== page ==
Through all the ages, dictatorships of any orientation have distinguished themselves for the never-ending sequence of more or less heinous atrocities that they have perpetrated against their population. Furthermore, they have consistently stood out for the tragicomic architectures and urban plans through which they have chosen to represent their power. Few buildings embody this questionable primacy better than Pyongyang’s Ryugyong Hotel, a huge monolith wedged in the very heart of the North Korean capital, the highest point – metaphorically and factually – of a whole century of construction machismo.
The founding act of the clumsiness of each and every totalitarian government in this regard is probably the Palace of the Soviets in Moscow, as imagined by Russian architect Boris Iofan, the winner of the “rigged” competition launched by the party’s leaders in the early 1930s. The decent but reactionary Cathedral of Christ the Saviour was blown up to make space for a sturdy multi-level wedding cake – I hope readers will forget this inflated metaphor –, which could raise a giant statue of Lenin half a kilometer above ground level. Following the competition, a series of events unfolded which proved even more preposterous than the project itself: the working site was soon abandoned, the building’s foundations demolished to create the Moskva swimming pool (1958) – which was at the time the largest in the world – and to conclude, the church was rebuilt in its original shape, in time for the Jubilee of the Year 2000.
A few decades later, in the 1980s, the inauguration of the remarkably tall Westin Stamford Hotel by I. M. Pei in Singapore (1986) stresses out the North Korean regime so much that they decided to embark in the ambitious project for the Ryugyong Hotel. By accepting, swiftly but with very little foresight, to take up the challenge of the Western world, although one that was never actually issued, they set in motion a stream of incidents which is just as funny as the Palace of the Soviet’s.
The construction of the tallest hotel in the world was supposed to last just a few months, as the opening would coincide with the World Festival of Youth and Students, to be held in June 1989. On that occasion, North Korea was willing to impress both the East and the West – hierarchs couldn’t predict their untimely symbolic reunion, precisely that year, in May – with an accommodation facility as high as 330 meters, even six more than the Eiffel Tower. The commission goes to the local firm Baikdoosan Architects & Engineers, who draw a pyramid-like skyscraper, which might have been vaguely inspired by San Francisco’s Transamerica Pyramid (William Pereira, 1969-1972), and which some sources describe under the terms of “neo-futurist style”.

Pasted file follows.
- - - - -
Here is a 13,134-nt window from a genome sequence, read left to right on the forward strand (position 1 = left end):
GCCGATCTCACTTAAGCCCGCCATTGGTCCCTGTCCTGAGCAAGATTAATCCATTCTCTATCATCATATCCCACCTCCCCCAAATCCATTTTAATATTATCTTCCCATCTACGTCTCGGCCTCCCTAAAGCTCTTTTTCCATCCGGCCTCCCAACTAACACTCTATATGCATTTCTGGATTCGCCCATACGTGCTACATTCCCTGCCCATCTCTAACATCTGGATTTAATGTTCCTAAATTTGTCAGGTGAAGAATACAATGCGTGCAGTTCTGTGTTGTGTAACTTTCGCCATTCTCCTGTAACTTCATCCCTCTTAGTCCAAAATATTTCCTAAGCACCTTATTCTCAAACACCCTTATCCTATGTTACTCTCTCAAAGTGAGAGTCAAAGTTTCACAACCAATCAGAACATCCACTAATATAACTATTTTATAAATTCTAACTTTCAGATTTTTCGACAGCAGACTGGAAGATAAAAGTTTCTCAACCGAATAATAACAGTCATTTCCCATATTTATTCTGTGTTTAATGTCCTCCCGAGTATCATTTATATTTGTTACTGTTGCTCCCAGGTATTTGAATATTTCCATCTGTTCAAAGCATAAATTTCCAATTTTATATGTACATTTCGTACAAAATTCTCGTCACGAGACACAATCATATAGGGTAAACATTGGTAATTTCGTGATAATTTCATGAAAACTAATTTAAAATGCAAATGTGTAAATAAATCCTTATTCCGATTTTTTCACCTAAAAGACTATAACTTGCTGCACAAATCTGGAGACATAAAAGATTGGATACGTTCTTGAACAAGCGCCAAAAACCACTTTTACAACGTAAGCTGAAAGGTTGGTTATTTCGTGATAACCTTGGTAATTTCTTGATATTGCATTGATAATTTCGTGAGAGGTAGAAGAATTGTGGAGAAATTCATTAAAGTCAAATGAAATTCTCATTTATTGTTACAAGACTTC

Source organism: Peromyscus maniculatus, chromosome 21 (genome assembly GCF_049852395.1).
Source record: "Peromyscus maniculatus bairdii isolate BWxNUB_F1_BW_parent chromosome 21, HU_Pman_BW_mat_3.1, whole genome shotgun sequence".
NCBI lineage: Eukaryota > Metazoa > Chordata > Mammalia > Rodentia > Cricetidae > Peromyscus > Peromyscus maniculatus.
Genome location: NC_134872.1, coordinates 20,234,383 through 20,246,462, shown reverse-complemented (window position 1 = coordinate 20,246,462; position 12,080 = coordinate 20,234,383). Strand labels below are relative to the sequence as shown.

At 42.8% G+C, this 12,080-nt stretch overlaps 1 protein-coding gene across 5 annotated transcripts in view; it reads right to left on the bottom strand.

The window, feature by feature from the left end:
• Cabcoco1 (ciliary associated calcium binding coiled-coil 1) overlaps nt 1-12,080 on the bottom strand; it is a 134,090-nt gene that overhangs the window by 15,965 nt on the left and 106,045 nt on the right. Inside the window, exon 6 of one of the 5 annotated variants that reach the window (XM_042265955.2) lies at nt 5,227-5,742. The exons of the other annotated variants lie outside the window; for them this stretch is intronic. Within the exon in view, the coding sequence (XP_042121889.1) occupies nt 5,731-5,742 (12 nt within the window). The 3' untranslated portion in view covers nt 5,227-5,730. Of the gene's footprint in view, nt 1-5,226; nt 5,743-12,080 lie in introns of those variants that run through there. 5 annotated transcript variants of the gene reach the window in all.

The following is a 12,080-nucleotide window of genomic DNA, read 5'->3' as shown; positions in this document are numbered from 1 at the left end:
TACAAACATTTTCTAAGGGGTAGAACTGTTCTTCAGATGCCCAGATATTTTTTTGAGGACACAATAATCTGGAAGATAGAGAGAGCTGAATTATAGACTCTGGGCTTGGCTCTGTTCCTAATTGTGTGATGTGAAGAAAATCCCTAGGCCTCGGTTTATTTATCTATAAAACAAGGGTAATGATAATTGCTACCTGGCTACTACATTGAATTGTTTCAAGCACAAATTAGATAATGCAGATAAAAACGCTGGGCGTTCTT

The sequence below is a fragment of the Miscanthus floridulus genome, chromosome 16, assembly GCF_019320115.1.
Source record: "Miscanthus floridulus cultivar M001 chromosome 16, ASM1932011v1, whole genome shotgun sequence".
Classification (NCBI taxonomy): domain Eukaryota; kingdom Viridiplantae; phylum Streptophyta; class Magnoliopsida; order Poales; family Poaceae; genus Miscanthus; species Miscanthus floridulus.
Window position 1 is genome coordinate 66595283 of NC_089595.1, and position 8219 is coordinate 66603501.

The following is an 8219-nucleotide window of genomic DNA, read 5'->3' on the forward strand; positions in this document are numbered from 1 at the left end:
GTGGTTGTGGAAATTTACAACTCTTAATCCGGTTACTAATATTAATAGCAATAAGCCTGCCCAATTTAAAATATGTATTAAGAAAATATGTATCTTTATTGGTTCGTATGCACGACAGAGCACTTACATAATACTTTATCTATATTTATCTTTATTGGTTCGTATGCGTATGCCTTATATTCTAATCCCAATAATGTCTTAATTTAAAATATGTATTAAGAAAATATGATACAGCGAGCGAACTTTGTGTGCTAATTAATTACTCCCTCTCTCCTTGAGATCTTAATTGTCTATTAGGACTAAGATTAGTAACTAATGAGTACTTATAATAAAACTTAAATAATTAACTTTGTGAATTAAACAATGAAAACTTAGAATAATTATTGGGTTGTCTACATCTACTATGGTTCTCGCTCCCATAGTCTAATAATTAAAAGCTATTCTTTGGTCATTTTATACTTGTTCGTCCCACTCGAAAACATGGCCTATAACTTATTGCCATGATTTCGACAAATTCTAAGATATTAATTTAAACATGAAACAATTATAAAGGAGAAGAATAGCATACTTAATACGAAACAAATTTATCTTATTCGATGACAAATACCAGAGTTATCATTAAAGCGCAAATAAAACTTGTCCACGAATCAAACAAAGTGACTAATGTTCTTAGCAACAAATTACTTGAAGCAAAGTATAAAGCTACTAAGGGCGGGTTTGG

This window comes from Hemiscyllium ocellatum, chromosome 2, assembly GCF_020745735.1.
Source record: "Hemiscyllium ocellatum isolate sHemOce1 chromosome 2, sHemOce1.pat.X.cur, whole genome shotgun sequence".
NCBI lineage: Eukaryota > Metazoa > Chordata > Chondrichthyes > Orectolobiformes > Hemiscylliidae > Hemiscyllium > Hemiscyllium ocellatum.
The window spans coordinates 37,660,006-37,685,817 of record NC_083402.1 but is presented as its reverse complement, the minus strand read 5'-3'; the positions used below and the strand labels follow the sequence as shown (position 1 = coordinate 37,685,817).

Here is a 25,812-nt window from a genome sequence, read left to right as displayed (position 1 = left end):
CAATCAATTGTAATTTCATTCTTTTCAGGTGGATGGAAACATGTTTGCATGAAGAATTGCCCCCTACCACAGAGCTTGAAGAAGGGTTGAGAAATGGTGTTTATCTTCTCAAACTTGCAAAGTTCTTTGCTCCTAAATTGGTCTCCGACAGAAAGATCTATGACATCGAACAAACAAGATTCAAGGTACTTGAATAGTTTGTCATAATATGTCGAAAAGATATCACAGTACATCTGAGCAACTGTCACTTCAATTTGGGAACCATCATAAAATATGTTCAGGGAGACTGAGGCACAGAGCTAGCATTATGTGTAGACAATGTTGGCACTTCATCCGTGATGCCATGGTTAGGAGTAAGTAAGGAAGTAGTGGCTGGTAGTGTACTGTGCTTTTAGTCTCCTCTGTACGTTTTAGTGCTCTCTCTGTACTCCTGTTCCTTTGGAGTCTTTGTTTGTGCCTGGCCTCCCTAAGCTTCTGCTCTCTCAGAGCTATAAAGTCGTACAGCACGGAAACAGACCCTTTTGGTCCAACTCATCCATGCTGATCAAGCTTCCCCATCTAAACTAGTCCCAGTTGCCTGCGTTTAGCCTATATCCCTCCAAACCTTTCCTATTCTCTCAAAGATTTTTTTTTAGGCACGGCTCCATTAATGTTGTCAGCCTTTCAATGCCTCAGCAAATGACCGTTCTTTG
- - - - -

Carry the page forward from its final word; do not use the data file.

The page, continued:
With a futurist sensitivity the Ryungyong Hotel certainly share the arrogance of its nonsensical quantities: besides its dizzying height, it is worth mentioning the floor area of approximately 360 thousand square meters, the more than three thousand rooms originally planned and the no less than five rotating restaurants, enough to give seasickness even to the more trained stomachs. But it’s only a short step from glorious figures to ominous ones: the construction costs, estimated around 750 million dollars, corresponding to 2% of an average year of North Korean gross national product, and the 16 years of interruption of a working site that a country on the brink of bankruptcy, between international embargo and domestic squandering, couldn’t afford anymore.
Between 1992 and 2008, the concrete structures of the Ryugyong Hotel, virtually complete but devoid of any finishing – cladding, window frames, lights – encumber Pyongyang urban landscape as a ghostly presence, an accidental icon of the failure of the political system that payed for it.
In the years 2010, as several attempts to buy and compete the hotel, also by international companies, all come to nothing, the North Korean government keeps mulling over on the sensitive issue of the Ryugyong Hotel’s failure, until it identifies a resourceful escape route. No more rooms or restaurants, either static or rotating, are needed: the construction should no longer be considered as a full-fledged architecture. It can be cladded and decorated, painted and polished, and even more importantly filled with led lights, but just in order to use it as a giant night lantern.
Since 2018, during the day the Ryugyong Hotel looks like a nasty, significantly out-of-scale office block, one of those which bring to mind Ronald Reagan’s United States or the early-20th-century construction boom of some middle-eastern Emirates. As night falls, it turns into a triangular giant screen, animated by kitsch lights spectacles or tremendously serious video messages from the official propaganda. As a matter of fact, the wannabe tallest hotel in the world has turned into the most expensive billboard on the entire planet.
- Ryugyong Hotel
- Pyongyang, North Korea
- Baikdoosan Architects & Engineers